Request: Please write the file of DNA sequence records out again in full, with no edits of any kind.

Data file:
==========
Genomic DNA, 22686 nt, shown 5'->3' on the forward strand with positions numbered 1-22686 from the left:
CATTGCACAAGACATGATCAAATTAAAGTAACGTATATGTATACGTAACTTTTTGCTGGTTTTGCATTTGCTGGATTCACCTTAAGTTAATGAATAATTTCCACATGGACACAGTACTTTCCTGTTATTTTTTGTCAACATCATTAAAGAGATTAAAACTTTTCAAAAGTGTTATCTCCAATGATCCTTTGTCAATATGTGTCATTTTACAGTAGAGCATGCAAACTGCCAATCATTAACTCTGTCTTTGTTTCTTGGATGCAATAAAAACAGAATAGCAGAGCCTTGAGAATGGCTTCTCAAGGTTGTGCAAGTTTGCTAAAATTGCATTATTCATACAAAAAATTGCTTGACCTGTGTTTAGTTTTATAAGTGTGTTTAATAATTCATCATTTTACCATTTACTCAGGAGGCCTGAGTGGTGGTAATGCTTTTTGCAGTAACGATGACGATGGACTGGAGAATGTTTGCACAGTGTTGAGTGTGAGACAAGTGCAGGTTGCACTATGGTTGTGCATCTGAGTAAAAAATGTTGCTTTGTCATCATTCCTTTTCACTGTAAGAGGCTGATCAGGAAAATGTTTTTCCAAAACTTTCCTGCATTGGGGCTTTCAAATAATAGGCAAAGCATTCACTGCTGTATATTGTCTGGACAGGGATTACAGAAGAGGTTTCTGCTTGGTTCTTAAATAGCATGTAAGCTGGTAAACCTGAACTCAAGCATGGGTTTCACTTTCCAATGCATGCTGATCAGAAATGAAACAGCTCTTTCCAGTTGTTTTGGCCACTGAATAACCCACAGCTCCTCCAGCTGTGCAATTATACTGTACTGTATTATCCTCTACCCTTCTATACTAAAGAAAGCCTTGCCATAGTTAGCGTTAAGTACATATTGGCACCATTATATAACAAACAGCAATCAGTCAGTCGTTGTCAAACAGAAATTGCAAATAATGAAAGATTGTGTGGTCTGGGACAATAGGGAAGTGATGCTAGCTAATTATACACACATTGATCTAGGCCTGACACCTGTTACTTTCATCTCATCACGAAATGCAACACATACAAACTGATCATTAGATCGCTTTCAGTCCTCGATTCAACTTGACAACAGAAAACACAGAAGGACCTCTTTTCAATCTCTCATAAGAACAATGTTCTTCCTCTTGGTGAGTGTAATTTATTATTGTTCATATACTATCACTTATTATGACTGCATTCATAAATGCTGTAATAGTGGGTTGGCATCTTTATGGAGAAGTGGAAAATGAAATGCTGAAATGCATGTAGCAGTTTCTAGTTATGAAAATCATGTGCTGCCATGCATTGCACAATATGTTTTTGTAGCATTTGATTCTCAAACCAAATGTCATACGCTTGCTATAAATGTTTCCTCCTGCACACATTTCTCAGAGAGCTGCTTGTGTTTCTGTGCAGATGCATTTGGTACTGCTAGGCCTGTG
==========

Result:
Genomic DNA, 22686 nt, shown 5'->3' on the forward strand with positions numbered 1-22686 from the left:
CATTGCACAAGACATGATCAAATTAAAGTAACGTATATGTATACGTAACTTTTTGCTGGTTTTGCATTTGCTGGATTCACCTTAAGTTAATGAATAATTTCCACATGGACACAGTACTTTCCTGTTATTTTTTGTCAACATCATTAAAGAGATTAAAACTTTTCAAAAGTGTTATCTCCAATGATCCTTTGTCAATATGTGTCATTTTACAGTAGAGCATGCAAACTGCCAATCATTAACTCTGTCTTTGTTTCTTGGATGCAATAAAAACAGAATAGCAGAGCCTTGAGAATGGCTTCTCAAGGTTGTGCAAGTTTGCTAAAATTGCATTATTCATACAAAAAATTGCTTGACCTGTGTTTAGTTTTATAAGTGTGTTTAATAATTCATCATTTTACCATTTACTCAGGAGGCCTGAGTGGTGGTAATGCTTTTTGCAGTAACGATGACGATGGACTGGAGAATGTTTGCACAGTGTTGAGTGTGAGACAAGTGCAGGTTGCACTATGGTTGTGCATCTGAGTAAAAAATGTTGCTTTGTCATCATTCCTTTTCACTGTAAGAGGCTGATCAGGAAAATGTTTTTCCAAAACTTTCCTGCATTGGGGCTTTCAAATAATAGGCAAAGCATTCACTGCTGTATATTGTCTGGACAGGGATTACAGAAGAGGTTTCTGCTTGGTTCTTAAATAGCATGTAAGCTGGTAAACCTGAACTCAAGCATGGGTTTCACTTTCCAATGCATGCTGATCAGAAATGAAACAGCTCTTTCCAGTTGTTTTGGCCACTGAATAACCCACAGCTCCTCCAGCTGTGCAATTATACTGTACTGTATTATCCTCTACCCTTCTATACTAAAGAAAGCCTTGCCATAGTTAGCGTTAAGTACATATTGGCACCATTATATAACAAACAGCAATCAGTCAGTCGTTGTCAAACAGAAATTGCAAATAATGAAAGATTGTGTGGTCTGGGACAATAGGGAAGTGATGCTAGCTAATTATACACACATTGATCTAGGCCTGACACCTGTTACTTTCATCTCATCACGAAATGCAACACATACAAACTGATCATTAGATCGCTTTCAGTCCTCGATTCAACTTGACAACAGAAAACACAGAAGGACCTCTTTTCAATCTCTCATAAGAACAATGTTCTTCCTCTTGGTGAGTGTAATTTATTATTGTTCATATACTATCACTTATTATGACTGCATTCATAAATGCTGTAATAGTGGGTTGGCATCTTTATGGAGAAGTGGAAAATGAAATGCTGAAATGCATGTAGCAGTTTCTAGTTATGAAAATCATGTGCTGCCATGCATTGCACAATATGTTTTTGTAGCATTTGATTCTCAAACCAAATGTCATACGCTTGCTATAAATGTTTCCTCCTGCACACATTTCTCAGAGAGCTGCTTGTGTTTCTGTGCAGATGCATTTGGTACTGCTAGGCCTGTG